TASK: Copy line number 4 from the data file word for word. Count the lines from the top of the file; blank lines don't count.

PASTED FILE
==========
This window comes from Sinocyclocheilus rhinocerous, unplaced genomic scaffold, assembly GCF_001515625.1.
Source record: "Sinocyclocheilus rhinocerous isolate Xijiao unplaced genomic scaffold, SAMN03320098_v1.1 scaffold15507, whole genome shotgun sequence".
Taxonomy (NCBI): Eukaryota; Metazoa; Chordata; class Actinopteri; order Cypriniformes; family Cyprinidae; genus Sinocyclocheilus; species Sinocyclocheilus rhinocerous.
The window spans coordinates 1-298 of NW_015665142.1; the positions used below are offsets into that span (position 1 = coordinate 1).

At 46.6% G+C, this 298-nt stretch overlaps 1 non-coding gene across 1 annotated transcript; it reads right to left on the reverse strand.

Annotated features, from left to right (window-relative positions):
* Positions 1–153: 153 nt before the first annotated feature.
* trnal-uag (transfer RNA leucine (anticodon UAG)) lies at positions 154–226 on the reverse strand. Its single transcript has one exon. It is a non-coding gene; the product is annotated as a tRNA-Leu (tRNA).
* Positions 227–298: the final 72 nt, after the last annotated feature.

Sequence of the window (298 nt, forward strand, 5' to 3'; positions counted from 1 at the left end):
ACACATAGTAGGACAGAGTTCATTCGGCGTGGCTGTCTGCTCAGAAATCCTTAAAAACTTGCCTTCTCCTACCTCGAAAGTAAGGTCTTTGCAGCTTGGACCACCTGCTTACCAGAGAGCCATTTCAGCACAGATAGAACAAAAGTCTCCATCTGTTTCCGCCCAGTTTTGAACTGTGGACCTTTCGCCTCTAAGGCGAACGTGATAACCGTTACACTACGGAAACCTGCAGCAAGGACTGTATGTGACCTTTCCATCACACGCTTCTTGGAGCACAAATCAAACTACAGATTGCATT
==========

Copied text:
The window spans coordinates 1-298 of NW_015665142.1; the positions used below are offsets into that span (position 1 = coordinate 1).